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Caol Ila 12 vs Clynelish 14: Discover the Better!

Discover the differences between Caol Ila 12 vs Clynelish 14 in this in-depth comparison and decide which Malt is better for You!

Caol Ila 12

caol-ila
NoseSmoked ham, apple, pear
PalateRed fruit, caramel, vanilla, lemon zest
FinishLong, smoke, oak spice
Alcohol content86 proof (43% ABV)
How to drinkNeat or add water
Similar toBowmore 12, Oban 14

The nose has a prominent meaty note that brings a smoked ham-like aroma, followed by hints of apple and pear.

On the palate, Caol Ila provides a thick creamy body. Flavor hits with red fruit and caramel, followed by vanilla sweetness and a touch of lemon zest.

The finish is long, with a bit of spice to it, with a pleasant hit of smoke and an earthy and mineral note making it quite pleasing.

Caol Ila 12 is a creamy and well balanced dram, incredibly smooth and subtle on the palate, with a wonderful and unique nose and a satisfying balance of smoke and spice.

This whisky is not as complex and hard to appreciate as other Islay releases, Caol Ila is lighter and more easy-going but still interesting enough.

Caol Ila is less smoky as it distills in copper-pot stills that are less full maximizing copper contact.

But if you still find too peaty add a few drops of water and it will become more floral and sweeter.

Overall, Caol Ila is the best option for those who want to start drinking peaty whisky but are not ready to deal with the heavyweights such as Ardbeg, Lagavulin or Laphroaig.

There are a few facts worth knowing about this single malt whisky:

  • Caol Ila is aged for a minimum of 12 years in traditional oak casks.
  • Earned Double Gold Medal at the San Francisco World Spirits Competition
  • Won Gold 2014 International Spirits Challenge.
  • Caol Ila Distillery was founded in 1846 by Hector Henderson near Port Askaig on the isle of Islay, Scotland.

Clynelish 14

clynelish-14
NoseCitrus, baking spice, smoke
PalateHoney, pepper, ripe fruit, smoke
FinishLong, bittersweet, mineral
Alcohol content92 proof (46% ABV)
How to drinkNeat or add water
Similar toOban 14, Talisker 10

The nose is subtle and pleasant with hints of citrus at first, followed by cinnamon, nutmeg and a touch of smoke.

On the palate, the Clynelish feels waxy. Flavor hits with a bit of pepper up-front, yet nothing severe, and as you let it develop honey and ripe fruit appear, along subtle smoke.

The finish is long and bittersweet with a mineral touch to it.

Clynelish 14 is a nice and tasty easy drinker. It is complex, creamy, rich in malt, smooth, striking a nice balance between fruity and spicy notes.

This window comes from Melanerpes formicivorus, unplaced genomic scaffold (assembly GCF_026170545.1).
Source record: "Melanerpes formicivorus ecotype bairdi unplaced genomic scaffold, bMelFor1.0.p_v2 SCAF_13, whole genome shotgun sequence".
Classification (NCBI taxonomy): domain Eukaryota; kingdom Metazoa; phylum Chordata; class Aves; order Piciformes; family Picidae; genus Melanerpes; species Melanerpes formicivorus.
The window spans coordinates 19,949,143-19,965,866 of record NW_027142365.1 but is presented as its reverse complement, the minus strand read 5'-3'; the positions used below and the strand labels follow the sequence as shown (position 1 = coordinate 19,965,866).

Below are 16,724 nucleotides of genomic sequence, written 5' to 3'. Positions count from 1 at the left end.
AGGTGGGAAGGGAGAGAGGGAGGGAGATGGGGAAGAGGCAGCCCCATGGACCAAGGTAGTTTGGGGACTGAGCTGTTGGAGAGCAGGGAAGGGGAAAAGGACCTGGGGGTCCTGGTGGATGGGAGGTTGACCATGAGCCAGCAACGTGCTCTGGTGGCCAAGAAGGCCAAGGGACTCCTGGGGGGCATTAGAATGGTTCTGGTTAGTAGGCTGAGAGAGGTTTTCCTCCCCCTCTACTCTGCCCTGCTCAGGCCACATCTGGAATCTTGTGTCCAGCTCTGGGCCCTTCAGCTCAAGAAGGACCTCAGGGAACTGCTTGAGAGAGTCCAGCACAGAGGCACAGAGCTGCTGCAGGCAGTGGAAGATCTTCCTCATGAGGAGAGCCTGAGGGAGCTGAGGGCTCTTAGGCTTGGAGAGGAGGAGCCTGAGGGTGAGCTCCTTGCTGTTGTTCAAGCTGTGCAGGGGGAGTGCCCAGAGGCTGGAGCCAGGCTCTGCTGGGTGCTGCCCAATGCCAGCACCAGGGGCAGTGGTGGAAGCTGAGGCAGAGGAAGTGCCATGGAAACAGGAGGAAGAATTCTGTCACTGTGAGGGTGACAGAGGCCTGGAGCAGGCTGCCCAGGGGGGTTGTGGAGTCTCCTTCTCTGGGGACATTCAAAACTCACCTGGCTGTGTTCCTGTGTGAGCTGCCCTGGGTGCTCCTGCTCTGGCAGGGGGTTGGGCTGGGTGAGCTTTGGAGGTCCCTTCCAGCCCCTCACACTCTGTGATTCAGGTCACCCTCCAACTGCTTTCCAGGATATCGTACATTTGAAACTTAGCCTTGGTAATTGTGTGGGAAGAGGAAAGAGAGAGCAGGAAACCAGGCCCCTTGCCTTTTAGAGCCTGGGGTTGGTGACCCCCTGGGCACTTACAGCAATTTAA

It has a subtle taste and warmth which pleasantly lingers giving a touch of peat in the after taste.

Its mouthfeel can be a bit peppery at times but I strongly suggest to take your time with this Scotch, let it develop in the glass and add a bit of water.

The Clynelish becomes remarkably better with just a few drops of water as it opens-up nicely.

Overall, Clynelish is a Highland Whisky, displaying some of the peaty notes that you would expect to find in an Islay Whisky and the sweet and smooth notes from a Speyside Scotch making it particularly interesting.

There are a few facts worth knowing about the Clynelish 14:

  • Aged for 14 years in bourbon and sherry barrels.
  • The original Clynelish distillery was built in 1819, next to the present operational Clynelish distillery, which was built in 1967.
  • Clynelish is the successor to Brora which closed in 1983.
  • This brand is owned by Diageo, the British spirits giant, who also owns Johnnie Walker among several other brands.
  • 95% of Clynelish distillery productions goes into Johnnie Walker’s blends and is major contributor to the Gold Label.

Caol Ila 12 vs Clynelish 14: Price comparison

Prices are approximate and stated in USD:

WhiskyPrice
Caol Ila 12$84
Clynelish 14$75

Caol Ila 12 vs Clynelish 14: Which is better?

Similar whiskies light on the smoke

WhiskeyCaol Ila 12Clynelish 14
Nose
Body
Palate
Finish
Value
  • The Caol Ila 12 is marginally better as it delivers a more pleasant finish, although it’s a bit pricey for a 12 year old Single Malt.
  • The Clynelish requires water and a bit of patience to fully be enjoyed as it can feel peppery on the first sips.

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